Bid to cut special needs bill

5th July 1996 at 01:00
Glasgow has given notice that it intends to rein back the costs of educating special needs pupils. The city provides 40 per cent of special needs places in the former Strathclyde Region and fears its income could fall as neighbouring councils develop their own services.

The region's 12 successor authorities have agreed to charge an average of Pounds 10,500 for each pupil from outwith their own areas during an interim two-year period.

But a report approved by councillors last week warned: "It will be critical to guard against continuing to provide a high-cost service, for example in communication disorder, to neighbouring authorities at an average fee which does not reflect the true cost of provision."

The report acknowledges: "The current budgetary position will, of course, have a fundamental bearing on the feasibility and pace of change and development. "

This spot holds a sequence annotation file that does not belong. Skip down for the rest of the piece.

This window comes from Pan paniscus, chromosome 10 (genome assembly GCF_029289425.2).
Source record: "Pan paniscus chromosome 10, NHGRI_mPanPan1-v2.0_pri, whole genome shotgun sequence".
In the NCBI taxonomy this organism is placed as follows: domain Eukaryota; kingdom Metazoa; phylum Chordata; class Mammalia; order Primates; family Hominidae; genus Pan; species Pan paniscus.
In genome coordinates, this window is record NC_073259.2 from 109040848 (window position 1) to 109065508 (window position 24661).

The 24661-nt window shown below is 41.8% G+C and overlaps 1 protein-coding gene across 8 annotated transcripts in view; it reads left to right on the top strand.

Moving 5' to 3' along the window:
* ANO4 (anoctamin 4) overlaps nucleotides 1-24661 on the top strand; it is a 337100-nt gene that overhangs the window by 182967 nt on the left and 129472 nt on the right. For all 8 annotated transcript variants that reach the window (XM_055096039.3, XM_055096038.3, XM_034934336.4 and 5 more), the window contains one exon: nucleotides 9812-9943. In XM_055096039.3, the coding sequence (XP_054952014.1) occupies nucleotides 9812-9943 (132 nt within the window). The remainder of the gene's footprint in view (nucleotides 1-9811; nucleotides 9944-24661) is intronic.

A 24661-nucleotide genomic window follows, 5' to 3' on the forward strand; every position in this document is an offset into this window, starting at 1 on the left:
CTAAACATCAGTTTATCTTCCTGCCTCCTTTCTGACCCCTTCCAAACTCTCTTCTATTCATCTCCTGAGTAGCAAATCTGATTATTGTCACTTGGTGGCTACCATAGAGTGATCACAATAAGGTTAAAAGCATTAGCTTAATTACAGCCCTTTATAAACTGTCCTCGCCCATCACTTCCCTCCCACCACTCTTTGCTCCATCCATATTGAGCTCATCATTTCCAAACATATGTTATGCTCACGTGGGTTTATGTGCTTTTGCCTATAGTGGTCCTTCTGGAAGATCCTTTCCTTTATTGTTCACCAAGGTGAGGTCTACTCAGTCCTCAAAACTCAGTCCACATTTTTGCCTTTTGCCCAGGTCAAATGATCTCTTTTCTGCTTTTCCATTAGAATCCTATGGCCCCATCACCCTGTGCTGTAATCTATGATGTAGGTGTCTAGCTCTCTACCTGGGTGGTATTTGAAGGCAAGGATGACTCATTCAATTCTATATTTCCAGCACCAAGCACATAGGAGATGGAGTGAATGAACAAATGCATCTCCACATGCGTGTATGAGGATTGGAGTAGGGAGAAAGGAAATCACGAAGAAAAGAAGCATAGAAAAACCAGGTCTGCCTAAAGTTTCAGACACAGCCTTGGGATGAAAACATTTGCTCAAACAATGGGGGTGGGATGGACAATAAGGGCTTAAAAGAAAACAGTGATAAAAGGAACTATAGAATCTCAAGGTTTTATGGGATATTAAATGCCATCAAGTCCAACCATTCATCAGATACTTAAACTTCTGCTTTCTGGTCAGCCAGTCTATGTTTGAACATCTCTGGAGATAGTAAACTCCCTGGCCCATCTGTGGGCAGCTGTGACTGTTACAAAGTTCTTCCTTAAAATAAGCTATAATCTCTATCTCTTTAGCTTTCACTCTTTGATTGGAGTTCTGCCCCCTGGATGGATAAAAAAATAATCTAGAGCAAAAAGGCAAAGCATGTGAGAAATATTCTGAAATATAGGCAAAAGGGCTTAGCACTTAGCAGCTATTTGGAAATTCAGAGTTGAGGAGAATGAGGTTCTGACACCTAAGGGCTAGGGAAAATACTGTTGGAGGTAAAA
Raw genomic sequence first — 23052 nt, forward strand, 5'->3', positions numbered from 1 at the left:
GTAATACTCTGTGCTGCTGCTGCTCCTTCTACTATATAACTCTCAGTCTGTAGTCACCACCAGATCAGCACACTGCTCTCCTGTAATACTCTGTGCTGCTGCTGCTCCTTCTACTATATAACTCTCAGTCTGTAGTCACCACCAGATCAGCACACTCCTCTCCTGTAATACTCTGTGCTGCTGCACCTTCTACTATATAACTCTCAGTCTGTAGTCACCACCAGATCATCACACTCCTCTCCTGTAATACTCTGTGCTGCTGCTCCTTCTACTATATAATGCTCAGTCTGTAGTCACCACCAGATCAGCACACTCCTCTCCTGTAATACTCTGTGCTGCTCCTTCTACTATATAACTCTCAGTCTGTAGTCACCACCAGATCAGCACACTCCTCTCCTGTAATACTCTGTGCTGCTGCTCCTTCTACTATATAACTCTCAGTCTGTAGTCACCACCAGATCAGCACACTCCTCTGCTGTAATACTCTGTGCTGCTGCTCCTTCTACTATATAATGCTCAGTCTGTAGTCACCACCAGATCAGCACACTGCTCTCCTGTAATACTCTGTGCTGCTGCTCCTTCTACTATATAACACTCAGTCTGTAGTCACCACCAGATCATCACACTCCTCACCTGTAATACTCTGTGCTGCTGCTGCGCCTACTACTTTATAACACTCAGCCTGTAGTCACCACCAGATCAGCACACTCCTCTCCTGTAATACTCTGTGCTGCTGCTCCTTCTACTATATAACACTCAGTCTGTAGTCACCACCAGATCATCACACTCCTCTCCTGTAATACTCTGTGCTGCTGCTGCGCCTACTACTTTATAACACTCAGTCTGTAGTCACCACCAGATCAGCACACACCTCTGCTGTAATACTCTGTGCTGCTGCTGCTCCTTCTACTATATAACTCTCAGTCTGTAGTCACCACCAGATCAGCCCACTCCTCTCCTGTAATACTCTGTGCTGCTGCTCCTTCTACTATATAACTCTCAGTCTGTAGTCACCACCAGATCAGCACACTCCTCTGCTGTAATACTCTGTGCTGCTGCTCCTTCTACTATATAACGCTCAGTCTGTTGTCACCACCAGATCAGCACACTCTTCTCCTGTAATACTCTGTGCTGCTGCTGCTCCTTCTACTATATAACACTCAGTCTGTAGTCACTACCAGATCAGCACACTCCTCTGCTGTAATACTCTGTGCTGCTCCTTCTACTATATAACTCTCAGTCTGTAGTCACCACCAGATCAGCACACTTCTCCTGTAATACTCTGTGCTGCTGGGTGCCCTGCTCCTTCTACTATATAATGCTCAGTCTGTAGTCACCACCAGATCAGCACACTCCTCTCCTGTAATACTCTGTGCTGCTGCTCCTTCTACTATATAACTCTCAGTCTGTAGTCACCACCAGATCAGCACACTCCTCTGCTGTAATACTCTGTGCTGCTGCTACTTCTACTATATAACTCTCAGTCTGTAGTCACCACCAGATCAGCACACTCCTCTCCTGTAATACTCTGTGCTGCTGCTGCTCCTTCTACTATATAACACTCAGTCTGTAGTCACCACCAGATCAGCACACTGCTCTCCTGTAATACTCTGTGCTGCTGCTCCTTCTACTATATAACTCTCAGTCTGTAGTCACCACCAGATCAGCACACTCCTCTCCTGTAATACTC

Councillors agreed last week that there was an "urgent need" to step up provision for two groups, principally for financial reasons: secondary pupils with communication disorders and young people with behavioural problems.

Glasgow will have to send four pupils with language difficulties to Cumbernauld High in North Lanarkshire next session at a cost of Pounds 42,000. Behavioural problems incurred "vast expenditure" where pupils were educated elsewhere, sometimes in England.

* The Scottish Office has launched a training package for teachers on how to develop individualised educational programmes for pupils with special needs. It is aimed at staff in mainstream as well as special schools and was developed by Northern College.

* The important role of auxiliaries in integrating special needs pupils into schools was recognised last week when 81 assistants from the former Lothian Region became the first in Scotland to gain a new Scotvec qualification.

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